A lot of professional players mandate drills. Flag grabbing drills, bunker drills, etc. This is all well and good, but nothing substitutes for actual playing. Over the years I have found the ultimate and only drill you'll need to become a good team. I call it the "Stacked Odds Drill". You should be playing full games (capture the flag, etc) but play them with two on three, three on one, four on two, etc. If you can handle multiple opponents in practice, just imagine how you'll do against a single opponent. The Stacked Odds Drill teaches you to keep your head up and keep track of things going on around you. This drill is essential as teams rarely finish a game at full strength, win or lose.
Each game you play, some skill should be stressed and players should be made aware that they should be concentrating on that particular skill. Concentrate on movement, use of cover, shooting, communication, etc. The reason for this is simple, during a practice it is easier to concentrate on one thing than trying to focus on everything. This also gives the coach an easier time of assessing the players in the game.
This is not a good tactic to use during a tourney.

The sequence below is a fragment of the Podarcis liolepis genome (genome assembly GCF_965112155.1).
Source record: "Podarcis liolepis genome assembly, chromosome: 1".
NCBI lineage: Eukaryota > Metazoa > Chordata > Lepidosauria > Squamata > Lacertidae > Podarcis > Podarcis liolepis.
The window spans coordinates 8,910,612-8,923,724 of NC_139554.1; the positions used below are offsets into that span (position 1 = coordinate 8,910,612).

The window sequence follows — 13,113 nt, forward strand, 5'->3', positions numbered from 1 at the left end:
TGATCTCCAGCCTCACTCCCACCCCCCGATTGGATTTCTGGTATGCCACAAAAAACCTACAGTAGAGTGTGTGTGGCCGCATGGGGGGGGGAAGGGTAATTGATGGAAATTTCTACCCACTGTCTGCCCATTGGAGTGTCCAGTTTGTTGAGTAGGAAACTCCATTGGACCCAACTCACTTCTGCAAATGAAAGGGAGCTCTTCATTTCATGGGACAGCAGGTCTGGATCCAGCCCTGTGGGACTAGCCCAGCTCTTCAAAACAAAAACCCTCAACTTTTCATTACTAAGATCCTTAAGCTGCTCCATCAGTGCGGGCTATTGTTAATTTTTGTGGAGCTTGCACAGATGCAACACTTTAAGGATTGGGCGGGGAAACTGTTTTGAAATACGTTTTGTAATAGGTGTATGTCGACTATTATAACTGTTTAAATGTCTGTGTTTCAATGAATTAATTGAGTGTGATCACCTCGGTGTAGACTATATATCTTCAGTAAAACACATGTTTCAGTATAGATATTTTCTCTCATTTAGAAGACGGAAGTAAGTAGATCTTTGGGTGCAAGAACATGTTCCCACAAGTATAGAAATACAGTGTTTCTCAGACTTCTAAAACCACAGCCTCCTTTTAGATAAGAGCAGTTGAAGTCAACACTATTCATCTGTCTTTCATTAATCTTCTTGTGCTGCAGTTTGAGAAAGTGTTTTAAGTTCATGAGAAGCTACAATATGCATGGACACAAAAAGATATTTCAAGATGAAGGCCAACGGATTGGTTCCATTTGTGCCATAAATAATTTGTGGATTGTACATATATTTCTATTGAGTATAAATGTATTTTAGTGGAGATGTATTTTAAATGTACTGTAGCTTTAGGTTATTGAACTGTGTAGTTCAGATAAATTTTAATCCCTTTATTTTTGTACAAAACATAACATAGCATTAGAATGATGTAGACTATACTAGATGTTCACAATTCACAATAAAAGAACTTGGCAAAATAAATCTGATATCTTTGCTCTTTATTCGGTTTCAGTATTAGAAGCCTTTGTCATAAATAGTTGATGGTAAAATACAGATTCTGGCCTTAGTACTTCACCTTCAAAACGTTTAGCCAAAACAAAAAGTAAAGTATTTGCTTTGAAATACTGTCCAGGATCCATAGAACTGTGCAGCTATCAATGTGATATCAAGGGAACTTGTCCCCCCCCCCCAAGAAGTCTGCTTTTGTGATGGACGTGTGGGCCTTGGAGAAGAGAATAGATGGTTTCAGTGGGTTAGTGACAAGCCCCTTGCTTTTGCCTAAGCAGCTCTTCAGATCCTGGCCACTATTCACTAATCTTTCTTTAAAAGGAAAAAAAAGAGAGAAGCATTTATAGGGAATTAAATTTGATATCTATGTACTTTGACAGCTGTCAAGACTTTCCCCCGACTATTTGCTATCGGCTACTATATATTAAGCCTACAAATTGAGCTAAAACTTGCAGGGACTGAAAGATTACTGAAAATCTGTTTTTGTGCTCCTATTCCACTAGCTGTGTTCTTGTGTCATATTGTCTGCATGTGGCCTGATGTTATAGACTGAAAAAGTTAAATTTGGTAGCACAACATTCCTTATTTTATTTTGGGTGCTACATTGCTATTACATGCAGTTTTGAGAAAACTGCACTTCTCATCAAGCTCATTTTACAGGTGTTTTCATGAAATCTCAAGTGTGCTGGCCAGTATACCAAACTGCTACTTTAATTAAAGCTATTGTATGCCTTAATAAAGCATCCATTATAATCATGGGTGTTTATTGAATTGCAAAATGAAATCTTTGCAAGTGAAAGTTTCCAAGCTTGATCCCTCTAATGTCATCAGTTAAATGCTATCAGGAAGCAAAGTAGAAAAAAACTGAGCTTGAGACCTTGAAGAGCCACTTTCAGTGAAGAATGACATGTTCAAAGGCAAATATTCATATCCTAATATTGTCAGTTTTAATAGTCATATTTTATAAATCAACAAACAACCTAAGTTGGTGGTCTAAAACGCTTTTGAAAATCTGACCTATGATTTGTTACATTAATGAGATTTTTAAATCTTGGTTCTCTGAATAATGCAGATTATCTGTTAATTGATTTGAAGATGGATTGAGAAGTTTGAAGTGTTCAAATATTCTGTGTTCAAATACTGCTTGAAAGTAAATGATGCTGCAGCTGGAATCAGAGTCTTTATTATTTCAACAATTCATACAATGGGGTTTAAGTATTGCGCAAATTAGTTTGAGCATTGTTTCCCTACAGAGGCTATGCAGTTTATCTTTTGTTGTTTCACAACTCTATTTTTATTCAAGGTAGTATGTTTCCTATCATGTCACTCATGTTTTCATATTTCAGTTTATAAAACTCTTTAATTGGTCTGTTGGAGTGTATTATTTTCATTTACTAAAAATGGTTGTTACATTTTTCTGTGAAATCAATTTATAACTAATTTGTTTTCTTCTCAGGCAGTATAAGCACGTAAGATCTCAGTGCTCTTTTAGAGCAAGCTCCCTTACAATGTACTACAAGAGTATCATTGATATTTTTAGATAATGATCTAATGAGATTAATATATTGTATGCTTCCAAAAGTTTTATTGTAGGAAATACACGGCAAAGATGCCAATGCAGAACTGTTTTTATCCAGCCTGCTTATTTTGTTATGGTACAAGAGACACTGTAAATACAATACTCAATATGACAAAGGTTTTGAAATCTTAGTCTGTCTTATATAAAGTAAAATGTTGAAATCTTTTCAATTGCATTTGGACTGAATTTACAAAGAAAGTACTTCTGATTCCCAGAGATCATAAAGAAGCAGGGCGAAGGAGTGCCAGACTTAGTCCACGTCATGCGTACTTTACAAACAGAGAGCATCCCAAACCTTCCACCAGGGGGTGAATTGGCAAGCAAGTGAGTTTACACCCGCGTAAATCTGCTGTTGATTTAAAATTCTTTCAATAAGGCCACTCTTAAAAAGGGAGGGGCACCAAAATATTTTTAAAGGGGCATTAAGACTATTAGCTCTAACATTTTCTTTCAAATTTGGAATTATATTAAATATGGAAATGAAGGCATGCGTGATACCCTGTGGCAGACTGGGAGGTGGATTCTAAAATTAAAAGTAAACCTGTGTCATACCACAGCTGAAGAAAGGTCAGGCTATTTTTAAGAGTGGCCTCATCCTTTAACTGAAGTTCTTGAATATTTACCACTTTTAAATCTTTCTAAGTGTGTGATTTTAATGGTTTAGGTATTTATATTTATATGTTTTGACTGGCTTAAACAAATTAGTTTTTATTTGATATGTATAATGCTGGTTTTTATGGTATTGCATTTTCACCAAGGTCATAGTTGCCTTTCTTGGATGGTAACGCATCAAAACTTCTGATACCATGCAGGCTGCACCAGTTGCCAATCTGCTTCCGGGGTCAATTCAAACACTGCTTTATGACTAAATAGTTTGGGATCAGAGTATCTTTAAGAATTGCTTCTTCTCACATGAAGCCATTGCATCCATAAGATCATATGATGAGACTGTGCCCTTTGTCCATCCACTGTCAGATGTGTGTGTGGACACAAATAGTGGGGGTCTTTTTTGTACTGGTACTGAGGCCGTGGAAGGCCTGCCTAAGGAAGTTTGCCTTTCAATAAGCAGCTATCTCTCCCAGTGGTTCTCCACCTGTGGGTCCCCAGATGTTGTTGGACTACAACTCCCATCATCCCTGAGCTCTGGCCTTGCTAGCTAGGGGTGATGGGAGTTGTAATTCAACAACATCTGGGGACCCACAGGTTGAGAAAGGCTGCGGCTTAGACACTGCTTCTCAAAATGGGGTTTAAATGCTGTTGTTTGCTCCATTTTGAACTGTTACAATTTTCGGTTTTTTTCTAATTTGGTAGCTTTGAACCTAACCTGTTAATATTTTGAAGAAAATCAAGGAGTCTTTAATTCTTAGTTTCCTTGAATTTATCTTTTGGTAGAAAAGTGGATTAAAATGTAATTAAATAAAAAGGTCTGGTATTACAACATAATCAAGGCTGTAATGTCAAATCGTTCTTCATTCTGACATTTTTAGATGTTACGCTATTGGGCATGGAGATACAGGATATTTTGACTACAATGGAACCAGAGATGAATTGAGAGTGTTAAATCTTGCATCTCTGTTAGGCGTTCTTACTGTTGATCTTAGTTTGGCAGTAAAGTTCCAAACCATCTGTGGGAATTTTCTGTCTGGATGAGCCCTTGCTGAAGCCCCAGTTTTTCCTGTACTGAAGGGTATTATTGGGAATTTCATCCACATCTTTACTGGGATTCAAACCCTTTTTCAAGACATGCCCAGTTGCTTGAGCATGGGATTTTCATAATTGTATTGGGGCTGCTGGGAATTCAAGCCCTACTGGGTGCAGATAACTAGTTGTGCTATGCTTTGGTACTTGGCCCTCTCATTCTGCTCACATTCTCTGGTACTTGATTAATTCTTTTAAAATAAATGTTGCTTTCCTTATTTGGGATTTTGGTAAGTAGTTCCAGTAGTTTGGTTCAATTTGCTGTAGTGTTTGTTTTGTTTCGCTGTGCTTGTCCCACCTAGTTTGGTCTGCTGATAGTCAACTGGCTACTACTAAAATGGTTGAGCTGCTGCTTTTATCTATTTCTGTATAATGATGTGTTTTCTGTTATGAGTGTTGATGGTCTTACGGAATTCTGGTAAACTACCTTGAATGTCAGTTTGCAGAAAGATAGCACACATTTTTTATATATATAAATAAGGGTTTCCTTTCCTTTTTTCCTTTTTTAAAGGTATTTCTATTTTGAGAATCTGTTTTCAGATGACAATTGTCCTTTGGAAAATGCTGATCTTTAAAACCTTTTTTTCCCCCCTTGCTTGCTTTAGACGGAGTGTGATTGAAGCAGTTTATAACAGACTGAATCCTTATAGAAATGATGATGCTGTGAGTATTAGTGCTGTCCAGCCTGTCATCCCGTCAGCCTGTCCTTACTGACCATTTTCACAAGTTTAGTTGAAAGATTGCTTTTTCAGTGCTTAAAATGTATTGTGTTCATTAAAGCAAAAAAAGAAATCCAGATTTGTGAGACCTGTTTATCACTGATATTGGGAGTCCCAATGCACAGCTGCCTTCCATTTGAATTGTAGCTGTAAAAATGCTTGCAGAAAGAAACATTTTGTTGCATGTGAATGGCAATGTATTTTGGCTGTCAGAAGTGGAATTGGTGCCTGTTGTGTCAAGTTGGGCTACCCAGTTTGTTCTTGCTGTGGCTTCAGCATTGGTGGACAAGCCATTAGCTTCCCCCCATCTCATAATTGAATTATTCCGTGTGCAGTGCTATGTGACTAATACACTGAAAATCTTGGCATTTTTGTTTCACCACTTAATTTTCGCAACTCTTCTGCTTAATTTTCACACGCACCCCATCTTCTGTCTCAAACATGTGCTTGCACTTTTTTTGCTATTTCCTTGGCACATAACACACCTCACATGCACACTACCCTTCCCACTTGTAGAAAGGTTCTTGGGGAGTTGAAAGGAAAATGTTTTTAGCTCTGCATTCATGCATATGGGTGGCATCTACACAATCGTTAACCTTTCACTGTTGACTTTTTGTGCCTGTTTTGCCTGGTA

Team members should be encouraged to play whenever they can, outside of scheduled team days. They can play as walk-ons. Any type of playing experience is good for a player. A word of caution though, don't expect to be on the same side as your teammates. In fact, you should insist that your team should be spilt up. (See Recruiting, and you'll see what I'm getting at.)
Also, dust off, or buy, a pumpgun and go and play against semis. One: You won't be "newbie bashing". Two: Your skill will improve faster as you are not relying on firepower and must use your wits to out-fox opponents with semis. Three: Being under-gunned will force you to team up with another player and you'll be learning teamwork.
Always be on the lookout for new members. They don't have to be experienced, but they should have their own equipment. Providing equipment to another player is costly and you really want someone who has spent the time and money on equipment so that you know they want to play. Occasionally you'll find a "super newbie" that takes to the game like a duck to water, but this is a rarity.
This is why playing as a walk-on is essential, you will meet other players and have a chance to see them in action and work beside them.
Invite prospective members out to play, tell them what you're about and that you'd like to see more of them at the field. Eventually, if things work out, they'll be a part of your team.
If you can, hang out after the play day is over. Socializing with team members is also a way to build trust between teammates.
This will not make you invincible, but you will become a good, solid team of players. Ask about the Canadian Contingent at Paintball Long Island, Cousins and EMR Paintball Park -- it will prove to you my theories are sound.
All of the articles in the website Durty Dan's Paintball Information Services are free to use for webpages, school projects, reference and to promote paintball to players and the non-playing public. Credit for the source of the information should be included in the bibliography or references page.